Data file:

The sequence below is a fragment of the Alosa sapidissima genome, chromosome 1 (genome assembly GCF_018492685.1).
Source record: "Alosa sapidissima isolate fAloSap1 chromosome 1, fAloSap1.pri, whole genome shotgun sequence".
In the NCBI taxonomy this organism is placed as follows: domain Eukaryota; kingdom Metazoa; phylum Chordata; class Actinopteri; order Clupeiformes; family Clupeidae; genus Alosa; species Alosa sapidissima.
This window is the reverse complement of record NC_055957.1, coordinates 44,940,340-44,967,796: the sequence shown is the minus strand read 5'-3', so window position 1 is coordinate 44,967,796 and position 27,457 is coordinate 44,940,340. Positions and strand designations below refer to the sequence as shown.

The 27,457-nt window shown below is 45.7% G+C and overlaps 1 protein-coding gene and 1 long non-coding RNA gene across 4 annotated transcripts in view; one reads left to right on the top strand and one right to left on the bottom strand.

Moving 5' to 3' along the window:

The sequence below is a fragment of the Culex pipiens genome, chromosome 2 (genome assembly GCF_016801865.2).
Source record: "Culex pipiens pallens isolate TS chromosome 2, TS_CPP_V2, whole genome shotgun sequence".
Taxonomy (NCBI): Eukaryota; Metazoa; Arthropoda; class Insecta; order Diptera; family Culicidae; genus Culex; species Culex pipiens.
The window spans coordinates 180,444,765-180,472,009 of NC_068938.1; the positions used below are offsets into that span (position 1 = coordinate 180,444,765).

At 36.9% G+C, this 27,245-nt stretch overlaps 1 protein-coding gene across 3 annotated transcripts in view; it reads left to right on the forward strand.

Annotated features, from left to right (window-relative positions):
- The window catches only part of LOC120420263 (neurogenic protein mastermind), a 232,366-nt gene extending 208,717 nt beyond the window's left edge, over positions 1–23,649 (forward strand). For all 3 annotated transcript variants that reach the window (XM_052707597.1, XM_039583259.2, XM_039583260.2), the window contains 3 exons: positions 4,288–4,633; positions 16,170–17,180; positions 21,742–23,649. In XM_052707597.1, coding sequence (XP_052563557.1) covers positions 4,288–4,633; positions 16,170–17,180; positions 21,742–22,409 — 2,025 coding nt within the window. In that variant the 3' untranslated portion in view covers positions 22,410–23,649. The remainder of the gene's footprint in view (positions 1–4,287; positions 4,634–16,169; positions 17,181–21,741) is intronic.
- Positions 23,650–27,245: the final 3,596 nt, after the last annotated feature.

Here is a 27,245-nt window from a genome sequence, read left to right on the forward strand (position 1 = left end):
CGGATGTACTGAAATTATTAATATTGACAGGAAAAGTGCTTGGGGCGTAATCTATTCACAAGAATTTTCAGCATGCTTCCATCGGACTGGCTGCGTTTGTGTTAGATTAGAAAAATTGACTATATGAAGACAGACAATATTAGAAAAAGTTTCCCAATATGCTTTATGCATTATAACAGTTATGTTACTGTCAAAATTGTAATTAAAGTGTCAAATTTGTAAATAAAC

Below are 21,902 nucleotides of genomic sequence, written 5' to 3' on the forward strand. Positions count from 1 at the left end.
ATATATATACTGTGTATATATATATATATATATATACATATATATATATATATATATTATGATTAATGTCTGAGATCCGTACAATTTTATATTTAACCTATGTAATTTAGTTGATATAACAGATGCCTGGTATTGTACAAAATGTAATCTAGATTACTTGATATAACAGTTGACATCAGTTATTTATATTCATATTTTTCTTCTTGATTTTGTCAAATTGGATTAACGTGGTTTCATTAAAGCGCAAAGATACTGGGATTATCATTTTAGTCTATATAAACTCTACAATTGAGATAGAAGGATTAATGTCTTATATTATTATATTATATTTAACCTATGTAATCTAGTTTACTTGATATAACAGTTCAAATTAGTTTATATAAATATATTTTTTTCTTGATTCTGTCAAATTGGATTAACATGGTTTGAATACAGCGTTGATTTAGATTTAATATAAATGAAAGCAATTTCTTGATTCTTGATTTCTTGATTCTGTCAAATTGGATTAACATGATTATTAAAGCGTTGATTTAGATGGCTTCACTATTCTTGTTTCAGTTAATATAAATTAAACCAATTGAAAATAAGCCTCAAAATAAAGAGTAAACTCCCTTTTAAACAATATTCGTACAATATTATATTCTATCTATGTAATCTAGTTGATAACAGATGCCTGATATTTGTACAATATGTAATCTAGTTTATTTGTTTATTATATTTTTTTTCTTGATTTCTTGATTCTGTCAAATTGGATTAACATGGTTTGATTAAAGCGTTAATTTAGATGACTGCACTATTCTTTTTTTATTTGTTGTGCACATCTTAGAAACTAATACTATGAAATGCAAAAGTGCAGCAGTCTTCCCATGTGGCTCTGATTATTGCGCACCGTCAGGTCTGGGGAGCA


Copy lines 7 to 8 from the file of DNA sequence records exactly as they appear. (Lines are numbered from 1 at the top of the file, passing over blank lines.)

The sequence below is a fragment of the Culex pipiens genome, chromosome 2 (genome assembly GCF_016801865.2).
Source record: "Culex pipiens pallens isolate TS chromosome 2, TS_CPP_V2, whole genome shotgun sequence".